Making the Newsmakers: International Handbook on Journalism Training

By Philip Gaunt | Go to book overview

media, which can be interpreted as a tacit admission of the inadequacy of African journalism. 20 The ramifications of this kind of dependence are far-reaching. One response has been a search for an African identity, distinct from European influences. Afrocentricity, which has emerged as an alternative to Eurocentricity, may be a valid concept within the confines of the African continent and may, indeed, serve to redefine African culture and communication, but it is not a valid concept when it comes to communicating with the outside world. 21

Finally, despite the admirable efforts of ACCE, the standardization and accreditation of training programs remain problematical as long as different concepts of communication, born of different colonial influences, continue to exist. However, as communication needs change, as the reflection of strengthening economies, some of these differences are likely to disappear.


NOTES
1.
L. John Martin, "Africa," in John C. Merrill, ed., Global Journalism, 2d ed. ( White Plains, NY: Longman, 1991), pp. 199-200.
2.
Frank Barton, African Assignment: The Story of IPI's Six-Year Training Program in Tropical Africa ( Zurich: International Press Institute, 1969), p. 5.
5.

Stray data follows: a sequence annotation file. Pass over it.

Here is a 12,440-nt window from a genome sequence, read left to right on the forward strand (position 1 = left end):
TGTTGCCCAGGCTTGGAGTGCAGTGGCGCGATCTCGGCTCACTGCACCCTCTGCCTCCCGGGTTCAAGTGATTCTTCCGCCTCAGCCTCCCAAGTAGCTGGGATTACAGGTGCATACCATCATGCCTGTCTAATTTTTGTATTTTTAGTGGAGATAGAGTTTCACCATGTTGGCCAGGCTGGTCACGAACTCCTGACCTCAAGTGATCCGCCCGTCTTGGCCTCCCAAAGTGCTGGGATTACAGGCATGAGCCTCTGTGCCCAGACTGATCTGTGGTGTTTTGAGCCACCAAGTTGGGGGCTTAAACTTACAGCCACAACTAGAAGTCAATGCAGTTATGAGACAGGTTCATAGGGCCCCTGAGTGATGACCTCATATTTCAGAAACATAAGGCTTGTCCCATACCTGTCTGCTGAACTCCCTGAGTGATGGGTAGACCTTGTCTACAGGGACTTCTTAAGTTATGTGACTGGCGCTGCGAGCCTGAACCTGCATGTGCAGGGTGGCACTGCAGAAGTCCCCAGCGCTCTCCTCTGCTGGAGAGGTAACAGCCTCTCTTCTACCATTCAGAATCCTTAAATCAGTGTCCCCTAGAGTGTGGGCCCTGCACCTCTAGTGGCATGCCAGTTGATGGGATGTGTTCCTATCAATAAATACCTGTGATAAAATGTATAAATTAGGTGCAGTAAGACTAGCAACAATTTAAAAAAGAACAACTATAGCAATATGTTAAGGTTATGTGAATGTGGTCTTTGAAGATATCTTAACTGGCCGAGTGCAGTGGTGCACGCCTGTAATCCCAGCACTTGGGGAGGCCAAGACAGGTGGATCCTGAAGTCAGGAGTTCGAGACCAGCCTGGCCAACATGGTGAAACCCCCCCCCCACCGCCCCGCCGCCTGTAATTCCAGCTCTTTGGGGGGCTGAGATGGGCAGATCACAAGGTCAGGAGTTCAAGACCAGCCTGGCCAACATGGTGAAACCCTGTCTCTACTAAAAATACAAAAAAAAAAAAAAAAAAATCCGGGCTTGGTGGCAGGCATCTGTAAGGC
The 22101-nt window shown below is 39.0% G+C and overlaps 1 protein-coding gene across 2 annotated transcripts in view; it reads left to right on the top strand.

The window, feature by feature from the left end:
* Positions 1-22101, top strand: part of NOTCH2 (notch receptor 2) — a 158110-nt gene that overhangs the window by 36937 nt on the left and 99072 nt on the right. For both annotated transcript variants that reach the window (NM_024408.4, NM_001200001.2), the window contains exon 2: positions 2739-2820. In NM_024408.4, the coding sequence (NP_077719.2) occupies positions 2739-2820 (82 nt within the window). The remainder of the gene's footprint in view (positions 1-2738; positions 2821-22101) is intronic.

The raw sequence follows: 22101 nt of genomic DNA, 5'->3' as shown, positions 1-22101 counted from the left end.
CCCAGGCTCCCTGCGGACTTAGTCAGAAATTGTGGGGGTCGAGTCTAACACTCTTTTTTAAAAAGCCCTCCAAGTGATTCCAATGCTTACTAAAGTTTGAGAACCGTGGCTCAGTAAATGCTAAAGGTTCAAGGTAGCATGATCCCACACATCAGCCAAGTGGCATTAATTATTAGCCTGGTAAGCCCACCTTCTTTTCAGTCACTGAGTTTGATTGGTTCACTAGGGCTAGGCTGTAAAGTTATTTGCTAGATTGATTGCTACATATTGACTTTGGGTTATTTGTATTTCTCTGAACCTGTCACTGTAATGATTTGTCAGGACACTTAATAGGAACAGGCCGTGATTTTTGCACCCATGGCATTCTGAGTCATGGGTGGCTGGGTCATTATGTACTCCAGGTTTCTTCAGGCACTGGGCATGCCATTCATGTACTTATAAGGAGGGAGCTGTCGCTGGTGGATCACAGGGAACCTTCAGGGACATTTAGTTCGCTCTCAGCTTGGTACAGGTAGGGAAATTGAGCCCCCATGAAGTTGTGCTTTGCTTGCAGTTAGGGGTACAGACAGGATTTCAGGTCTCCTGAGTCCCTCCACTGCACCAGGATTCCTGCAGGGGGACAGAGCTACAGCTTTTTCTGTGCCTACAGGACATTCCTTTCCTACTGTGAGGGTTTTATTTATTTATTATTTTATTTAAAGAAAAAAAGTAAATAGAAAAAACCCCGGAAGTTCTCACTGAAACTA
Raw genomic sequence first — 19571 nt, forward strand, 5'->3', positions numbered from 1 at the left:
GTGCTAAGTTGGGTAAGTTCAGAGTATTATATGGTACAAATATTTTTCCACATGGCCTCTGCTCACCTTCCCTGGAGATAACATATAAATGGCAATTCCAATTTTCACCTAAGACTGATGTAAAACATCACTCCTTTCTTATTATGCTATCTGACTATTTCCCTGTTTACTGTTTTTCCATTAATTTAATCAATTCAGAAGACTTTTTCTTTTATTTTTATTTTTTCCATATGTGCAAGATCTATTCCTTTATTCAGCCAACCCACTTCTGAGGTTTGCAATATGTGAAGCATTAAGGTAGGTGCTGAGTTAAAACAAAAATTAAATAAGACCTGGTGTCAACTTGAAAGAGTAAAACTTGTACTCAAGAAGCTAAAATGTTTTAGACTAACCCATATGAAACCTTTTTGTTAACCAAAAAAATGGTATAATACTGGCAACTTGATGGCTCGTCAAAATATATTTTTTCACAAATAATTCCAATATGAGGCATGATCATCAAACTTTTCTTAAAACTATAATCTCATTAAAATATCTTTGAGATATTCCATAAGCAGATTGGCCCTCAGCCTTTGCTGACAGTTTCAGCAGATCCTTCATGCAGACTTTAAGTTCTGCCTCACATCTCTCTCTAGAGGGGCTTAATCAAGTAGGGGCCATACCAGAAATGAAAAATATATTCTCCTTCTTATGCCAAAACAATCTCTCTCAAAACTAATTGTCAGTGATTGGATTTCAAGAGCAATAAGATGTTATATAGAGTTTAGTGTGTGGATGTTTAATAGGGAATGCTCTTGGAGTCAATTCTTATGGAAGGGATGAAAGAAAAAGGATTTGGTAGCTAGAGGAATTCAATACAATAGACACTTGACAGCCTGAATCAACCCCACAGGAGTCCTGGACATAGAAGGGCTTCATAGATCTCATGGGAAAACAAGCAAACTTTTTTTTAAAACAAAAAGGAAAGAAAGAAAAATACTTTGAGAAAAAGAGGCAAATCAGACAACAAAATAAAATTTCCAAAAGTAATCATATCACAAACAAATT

UNESCO, Perspectives for Regional and International Cooperation, Conference Document CII-91/CONF CC-609 ( Paris: UNESCO, April 30, 1991).
6.
ACCE, African Council on Communication Education, a membership flier ( Nairobi: ACCE, n.d.).
7.
The author is indebted to Professor Folu Ogundimu of Michigan State University, who provided much of the background information presented in this section.
8.
African Council on Communication Education, A Directory of Communication Training Institutions in Africa ( Nairobi: ACCE, 1988), pp. 16-35.
9.
Martin, "Africa," p. 200.
10.
ACCE, A Directory, p. 12.
11.
Personal communication from Dr. S. T. Kwame Boafo, Executive Coordinator of ACCE, January 8, 1991.
12.
ACCE, A Directory, p. 60.
13.
Martin, "Africa," p. 201.
14.
Tanzania School of Journalism, New Trends in Journalism Education and Practice in Tanzania (Dar-es-Salaam: Ministry of Information, 1980), p. 30.

-148-

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Making the Newsmakers: International Handbook on Journalism Training
Table of contents

Table of contents

  • Title Page iii
  • Contents v
  • Preface xi
  • Chapter One - Introduction 1
  • Notes 8
  • Chapter Two - Training Needs 11
  • Notes 19
  • Chapter Three - Training Structures 21
  • Chapter Four - the United States and Canada 29
  • Notes 38
  • Chapter Five - Western Europe 41
  • Notes 75
  • Chapter Six - Eastern and Central Europe 79
  • Notes 86
  • Chapter Seven - Asia and the Pacific 89
  • Notes 120
  • Chapter Eight Latin America and the Caribbean 123
  • Notes 134
  • Chapter Nine Africa 135
  • Notes 148
  • Chapter Ten North Africa and the Middle East 151
  • Notes 156
  • Chapter Eleven Challenges and Prospects 157
  • Appendix - Directory of Training Institutions 163
  • Selected Bibliography 215
  • Index 223
  • About the Author 235
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